The beauty of paying off debt is that you will always get a guaranteed return on the principal you pay down.
I can’t overemphasize the value of paying off debt. My family has worked hard to eliminate all our debt outside of our mortgage and this makes it much easier to reach our cash flow goals, even with the budget surprises that tend to occur each and every month. I like to say there’s no such thing as a normal month in budgeting, but by having less fixed costs and debt to service, we’re in a stronger financial position for our budget to take a hit without having to tap into our savings.
Think of cash flow as a protective buffer or shield to your savings. It can help protect you from having to draw down against what you already have, even when you’re hit with the unexpected.
3. Negotiate and Pay for Services in Advance
One of my favorite ways to boost future monthly cash flow is to look for ways to pay for the services I would consume anyway in advance. All businesses live and die based on their cash flow. Not enough money and they can’t sustain their operations. Thus, many businesses are willing to give significant discounts if you pay in advance. This improves their cash flow and they’re willing to pass on a discount as a benefit to you in exchange for helping them out.
Many services can be paid in increments of 6 to 12 months at a time and can generate significant savings for you. Yes, you’re taking a hit to your savings in the short term, but it will increase your monthly cash flow since that service no longer has to be paid on a monthly basis. Of course, such a move wouldn’t be logical or beneficial without a discount so this has to be factored in.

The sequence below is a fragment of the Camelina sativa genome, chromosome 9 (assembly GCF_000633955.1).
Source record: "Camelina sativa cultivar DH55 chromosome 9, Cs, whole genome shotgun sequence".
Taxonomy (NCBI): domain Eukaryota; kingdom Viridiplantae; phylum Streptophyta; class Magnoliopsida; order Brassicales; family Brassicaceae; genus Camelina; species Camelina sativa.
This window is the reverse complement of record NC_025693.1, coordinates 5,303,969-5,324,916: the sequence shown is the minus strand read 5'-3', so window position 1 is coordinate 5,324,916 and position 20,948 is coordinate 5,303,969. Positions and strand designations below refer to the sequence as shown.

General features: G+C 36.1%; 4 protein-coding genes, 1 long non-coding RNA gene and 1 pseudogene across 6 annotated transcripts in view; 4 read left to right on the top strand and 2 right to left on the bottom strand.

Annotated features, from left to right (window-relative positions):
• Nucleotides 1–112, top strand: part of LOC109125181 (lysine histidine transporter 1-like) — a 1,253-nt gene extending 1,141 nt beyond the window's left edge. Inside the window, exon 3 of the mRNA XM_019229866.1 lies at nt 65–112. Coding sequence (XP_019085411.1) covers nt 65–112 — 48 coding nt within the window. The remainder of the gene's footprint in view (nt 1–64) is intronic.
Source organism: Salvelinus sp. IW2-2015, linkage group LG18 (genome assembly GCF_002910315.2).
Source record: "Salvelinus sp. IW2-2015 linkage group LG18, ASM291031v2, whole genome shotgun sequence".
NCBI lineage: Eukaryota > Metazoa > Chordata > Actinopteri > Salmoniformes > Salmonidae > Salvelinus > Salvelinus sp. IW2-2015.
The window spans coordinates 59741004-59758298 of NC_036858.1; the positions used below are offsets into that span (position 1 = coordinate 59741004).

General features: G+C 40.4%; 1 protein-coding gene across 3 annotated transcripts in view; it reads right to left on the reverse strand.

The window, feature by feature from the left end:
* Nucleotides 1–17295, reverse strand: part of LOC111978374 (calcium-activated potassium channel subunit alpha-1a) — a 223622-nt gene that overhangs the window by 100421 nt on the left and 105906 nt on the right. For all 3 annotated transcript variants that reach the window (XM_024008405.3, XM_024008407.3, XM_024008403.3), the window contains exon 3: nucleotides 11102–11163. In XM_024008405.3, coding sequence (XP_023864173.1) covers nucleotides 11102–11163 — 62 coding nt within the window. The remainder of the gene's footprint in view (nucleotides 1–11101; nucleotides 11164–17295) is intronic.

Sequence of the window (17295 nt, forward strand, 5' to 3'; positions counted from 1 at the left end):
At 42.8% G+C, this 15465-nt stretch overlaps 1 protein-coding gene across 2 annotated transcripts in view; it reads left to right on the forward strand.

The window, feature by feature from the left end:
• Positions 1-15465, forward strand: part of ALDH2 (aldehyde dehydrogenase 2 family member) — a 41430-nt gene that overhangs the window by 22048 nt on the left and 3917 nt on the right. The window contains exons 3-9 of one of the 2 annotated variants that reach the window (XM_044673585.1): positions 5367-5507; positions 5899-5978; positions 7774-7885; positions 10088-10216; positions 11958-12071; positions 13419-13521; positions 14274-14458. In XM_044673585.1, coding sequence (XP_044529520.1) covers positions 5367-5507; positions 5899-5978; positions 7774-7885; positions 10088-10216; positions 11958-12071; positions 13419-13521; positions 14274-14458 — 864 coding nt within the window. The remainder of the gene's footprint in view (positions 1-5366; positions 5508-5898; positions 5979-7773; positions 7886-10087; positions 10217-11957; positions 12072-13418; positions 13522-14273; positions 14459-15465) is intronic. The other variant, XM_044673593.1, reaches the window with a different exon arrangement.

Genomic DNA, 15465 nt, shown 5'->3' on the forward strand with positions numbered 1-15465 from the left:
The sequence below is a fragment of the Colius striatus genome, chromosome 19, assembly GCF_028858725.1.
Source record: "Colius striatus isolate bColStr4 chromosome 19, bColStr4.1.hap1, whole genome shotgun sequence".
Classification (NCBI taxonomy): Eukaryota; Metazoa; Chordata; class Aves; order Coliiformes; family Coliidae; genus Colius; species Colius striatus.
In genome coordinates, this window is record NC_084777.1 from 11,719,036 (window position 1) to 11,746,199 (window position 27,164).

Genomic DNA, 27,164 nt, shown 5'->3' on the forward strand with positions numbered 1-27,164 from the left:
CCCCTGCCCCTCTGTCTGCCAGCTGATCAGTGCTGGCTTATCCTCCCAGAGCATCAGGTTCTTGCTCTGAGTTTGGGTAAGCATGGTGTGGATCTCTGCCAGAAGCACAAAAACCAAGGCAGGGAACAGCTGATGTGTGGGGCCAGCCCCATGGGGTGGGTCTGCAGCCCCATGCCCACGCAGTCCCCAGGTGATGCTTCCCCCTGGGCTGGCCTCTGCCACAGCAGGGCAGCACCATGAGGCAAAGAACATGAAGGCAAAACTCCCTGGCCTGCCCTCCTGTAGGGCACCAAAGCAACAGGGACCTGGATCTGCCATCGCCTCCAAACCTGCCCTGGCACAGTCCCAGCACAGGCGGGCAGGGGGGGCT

Many businesses are willing to give significant discounts if you pay in advance.
Look at the discount being offered by the company and consider the opportunity cost. History tells us that we can earn an annualized inflation adjusted return of 8% by investing in the broader US stock market or S&P 500. I like to use this as a barometer for savings when considering paying for services in advance. If a company is offering less than an 8% discount for paying yearly, I will have to carefully consider my options. More than 8% and it’s likely a good decision.
Here are some common categories that you may be able to negotiate and pay for your services in advance for a big discount:
- Subscriptions (physical goods or digital services)
- Mobile phones and phone plans
- Insurance premiums for home, auto, and life
- Utilities with fixed rates
- Business services
- Annual passes and memberships (gyms, fitness clubs, etc.)
- Cars (many auto sellers will give you a good discount for paying all cash)
- Recurring home services like landscaping, pool cleaning, etc.
- Gift card bundles purchased at a discount from shopper savings clubs like Costco
Not sure if a business offers a discount for paying in advance? Just ask!
As a rule of thumb, you’re only saving money if you would pay for the goods or services in the first place. It’s a good idea to make sure you really need and will use the service for the entirety of the term, especially since many yearly discount arrangements are non-refundable if you no longer need the service part way through the term.
Personally, I’m saving over 20% this year on my car insurance, mobile phone plan, and some of the subscriptions I use to run my business. Paying in advance does incur a larger upfront hit on savings, but it gets me the services I need at a discounted price. Furthermore, I have less cash leaving my account on a monthly basis for the term of the arrangement.